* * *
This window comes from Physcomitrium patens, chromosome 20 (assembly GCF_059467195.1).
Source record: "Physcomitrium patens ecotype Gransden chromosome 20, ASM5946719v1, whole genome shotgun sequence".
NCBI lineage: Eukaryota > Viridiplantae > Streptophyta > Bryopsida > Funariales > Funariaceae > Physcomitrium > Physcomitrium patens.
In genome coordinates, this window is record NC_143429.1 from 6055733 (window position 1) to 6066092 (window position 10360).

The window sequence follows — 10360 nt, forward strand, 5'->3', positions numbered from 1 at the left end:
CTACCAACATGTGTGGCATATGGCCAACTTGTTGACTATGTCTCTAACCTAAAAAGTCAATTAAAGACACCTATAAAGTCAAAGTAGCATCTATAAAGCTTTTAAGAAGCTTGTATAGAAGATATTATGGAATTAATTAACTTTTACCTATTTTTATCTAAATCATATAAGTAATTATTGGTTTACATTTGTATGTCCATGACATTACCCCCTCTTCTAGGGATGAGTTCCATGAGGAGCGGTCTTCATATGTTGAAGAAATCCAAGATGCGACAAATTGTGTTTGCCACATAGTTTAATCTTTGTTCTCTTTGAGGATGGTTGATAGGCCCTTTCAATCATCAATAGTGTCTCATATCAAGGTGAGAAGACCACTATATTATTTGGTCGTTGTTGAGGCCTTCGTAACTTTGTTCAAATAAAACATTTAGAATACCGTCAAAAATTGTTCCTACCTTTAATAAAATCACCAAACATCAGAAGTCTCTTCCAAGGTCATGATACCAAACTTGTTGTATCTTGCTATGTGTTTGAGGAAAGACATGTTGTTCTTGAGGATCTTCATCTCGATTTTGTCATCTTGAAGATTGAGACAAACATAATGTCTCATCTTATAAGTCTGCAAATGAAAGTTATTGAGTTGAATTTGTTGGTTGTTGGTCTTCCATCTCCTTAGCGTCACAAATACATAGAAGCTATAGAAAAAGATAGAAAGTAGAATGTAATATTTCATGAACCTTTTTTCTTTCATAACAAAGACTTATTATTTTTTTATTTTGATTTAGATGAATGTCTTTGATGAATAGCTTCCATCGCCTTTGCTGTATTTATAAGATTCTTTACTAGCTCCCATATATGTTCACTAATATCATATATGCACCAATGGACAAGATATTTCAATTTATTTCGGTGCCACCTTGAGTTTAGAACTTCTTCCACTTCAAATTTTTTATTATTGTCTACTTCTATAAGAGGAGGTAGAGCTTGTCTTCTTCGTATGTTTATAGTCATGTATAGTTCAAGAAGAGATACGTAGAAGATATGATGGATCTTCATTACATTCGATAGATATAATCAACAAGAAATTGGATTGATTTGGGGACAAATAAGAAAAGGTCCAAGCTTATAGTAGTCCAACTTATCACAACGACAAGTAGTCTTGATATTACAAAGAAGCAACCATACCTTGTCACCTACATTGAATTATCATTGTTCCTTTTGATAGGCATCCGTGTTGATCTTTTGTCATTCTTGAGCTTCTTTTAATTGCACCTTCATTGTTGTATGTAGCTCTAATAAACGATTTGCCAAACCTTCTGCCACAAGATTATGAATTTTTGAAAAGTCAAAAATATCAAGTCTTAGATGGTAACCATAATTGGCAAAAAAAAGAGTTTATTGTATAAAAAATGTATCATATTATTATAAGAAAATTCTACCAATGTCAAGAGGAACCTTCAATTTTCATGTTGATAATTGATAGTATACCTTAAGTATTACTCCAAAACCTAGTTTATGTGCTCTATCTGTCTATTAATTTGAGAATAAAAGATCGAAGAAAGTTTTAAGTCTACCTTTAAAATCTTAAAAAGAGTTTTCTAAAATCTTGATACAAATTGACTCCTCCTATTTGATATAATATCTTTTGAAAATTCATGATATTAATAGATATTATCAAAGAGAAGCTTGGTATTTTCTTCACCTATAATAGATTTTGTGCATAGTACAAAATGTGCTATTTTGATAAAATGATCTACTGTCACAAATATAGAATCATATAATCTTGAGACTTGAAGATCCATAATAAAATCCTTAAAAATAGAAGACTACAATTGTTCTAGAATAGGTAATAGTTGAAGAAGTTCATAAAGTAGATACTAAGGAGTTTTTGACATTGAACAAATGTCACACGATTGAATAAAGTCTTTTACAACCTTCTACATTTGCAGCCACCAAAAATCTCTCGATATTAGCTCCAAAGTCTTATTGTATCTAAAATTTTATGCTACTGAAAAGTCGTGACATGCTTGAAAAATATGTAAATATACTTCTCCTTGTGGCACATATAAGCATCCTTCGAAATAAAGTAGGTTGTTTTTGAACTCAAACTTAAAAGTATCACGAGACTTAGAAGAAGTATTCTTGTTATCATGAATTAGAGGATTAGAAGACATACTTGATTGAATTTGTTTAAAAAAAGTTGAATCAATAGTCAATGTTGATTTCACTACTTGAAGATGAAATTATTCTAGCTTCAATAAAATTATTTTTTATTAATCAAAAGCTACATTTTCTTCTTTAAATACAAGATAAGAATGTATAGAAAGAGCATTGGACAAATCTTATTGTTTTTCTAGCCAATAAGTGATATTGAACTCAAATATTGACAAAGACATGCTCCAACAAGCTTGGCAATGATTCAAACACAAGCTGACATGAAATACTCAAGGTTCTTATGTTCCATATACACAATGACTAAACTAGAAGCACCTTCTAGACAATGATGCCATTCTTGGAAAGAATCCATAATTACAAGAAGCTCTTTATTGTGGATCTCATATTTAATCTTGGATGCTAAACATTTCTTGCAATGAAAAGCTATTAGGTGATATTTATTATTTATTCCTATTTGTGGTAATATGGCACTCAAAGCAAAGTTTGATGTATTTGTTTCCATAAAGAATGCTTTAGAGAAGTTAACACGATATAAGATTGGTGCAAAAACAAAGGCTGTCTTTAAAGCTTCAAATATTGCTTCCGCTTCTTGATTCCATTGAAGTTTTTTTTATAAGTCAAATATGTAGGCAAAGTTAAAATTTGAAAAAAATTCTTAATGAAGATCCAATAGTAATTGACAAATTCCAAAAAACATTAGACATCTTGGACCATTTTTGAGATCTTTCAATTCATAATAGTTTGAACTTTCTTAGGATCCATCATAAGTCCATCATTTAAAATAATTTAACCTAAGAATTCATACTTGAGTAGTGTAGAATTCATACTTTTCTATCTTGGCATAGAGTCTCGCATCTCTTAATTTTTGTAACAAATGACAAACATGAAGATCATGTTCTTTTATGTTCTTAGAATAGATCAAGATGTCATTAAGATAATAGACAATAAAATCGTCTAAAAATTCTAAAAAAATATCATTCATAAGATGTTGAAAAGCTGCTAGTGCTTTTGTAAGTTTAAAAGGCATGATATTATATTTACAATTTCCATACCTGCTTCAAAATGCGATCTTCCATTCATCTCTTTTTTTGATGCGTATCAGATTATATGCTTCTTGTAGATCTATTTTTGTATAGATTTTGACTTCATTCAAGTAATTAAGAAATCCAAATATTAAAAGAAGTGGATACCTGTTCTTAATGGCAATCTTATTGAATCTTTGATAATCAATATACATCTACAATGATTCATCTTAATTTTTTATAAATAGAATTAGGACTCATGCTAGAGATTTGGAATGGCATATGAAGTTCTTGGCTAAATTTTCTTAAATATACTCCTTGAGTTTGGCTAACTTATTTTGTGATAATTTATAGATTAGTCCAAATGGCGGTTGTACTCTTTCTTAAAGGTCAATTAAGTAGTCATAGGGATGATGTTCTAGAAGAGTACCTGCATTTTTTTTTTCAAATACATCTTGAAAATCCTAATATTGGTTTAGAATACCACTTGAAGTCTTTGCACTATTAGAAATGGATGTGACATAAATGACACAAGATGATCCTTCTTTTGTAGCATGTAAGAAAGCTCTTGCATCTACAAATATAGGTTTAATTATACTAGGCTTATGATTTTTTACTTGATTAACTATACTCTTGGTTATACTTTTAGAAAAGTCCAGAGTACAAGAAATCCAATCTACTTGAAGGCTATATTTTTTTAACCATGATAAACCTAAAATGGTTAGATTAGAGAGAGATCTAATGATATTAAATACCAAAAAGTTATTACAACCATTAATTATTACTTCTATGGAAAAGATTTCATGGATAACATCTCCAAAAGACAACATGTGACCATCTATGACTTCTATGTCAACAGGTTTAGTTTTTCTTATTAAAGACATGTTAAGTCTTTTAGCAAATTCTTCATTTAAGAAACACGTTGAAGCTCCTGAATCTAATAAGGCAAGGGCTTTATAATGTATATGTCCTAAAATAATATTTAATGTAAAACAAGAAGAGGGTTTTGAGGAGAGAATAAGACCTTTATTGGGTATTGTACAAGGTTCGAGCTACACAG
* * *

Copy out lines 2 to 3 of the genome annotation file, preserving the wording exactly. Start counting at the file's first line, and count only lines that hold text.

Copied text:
Source record: "Physcomitrium patens ecotype Gransden chromosome 20, ASM5946719v1, whole genome shotgun sequence".
NCBI lineage: Eukaryota > Viridiplantae > Streptophyta > Bryopsida > Funariales > Funariaceae > Physcomitrium > Physcomitrium patens.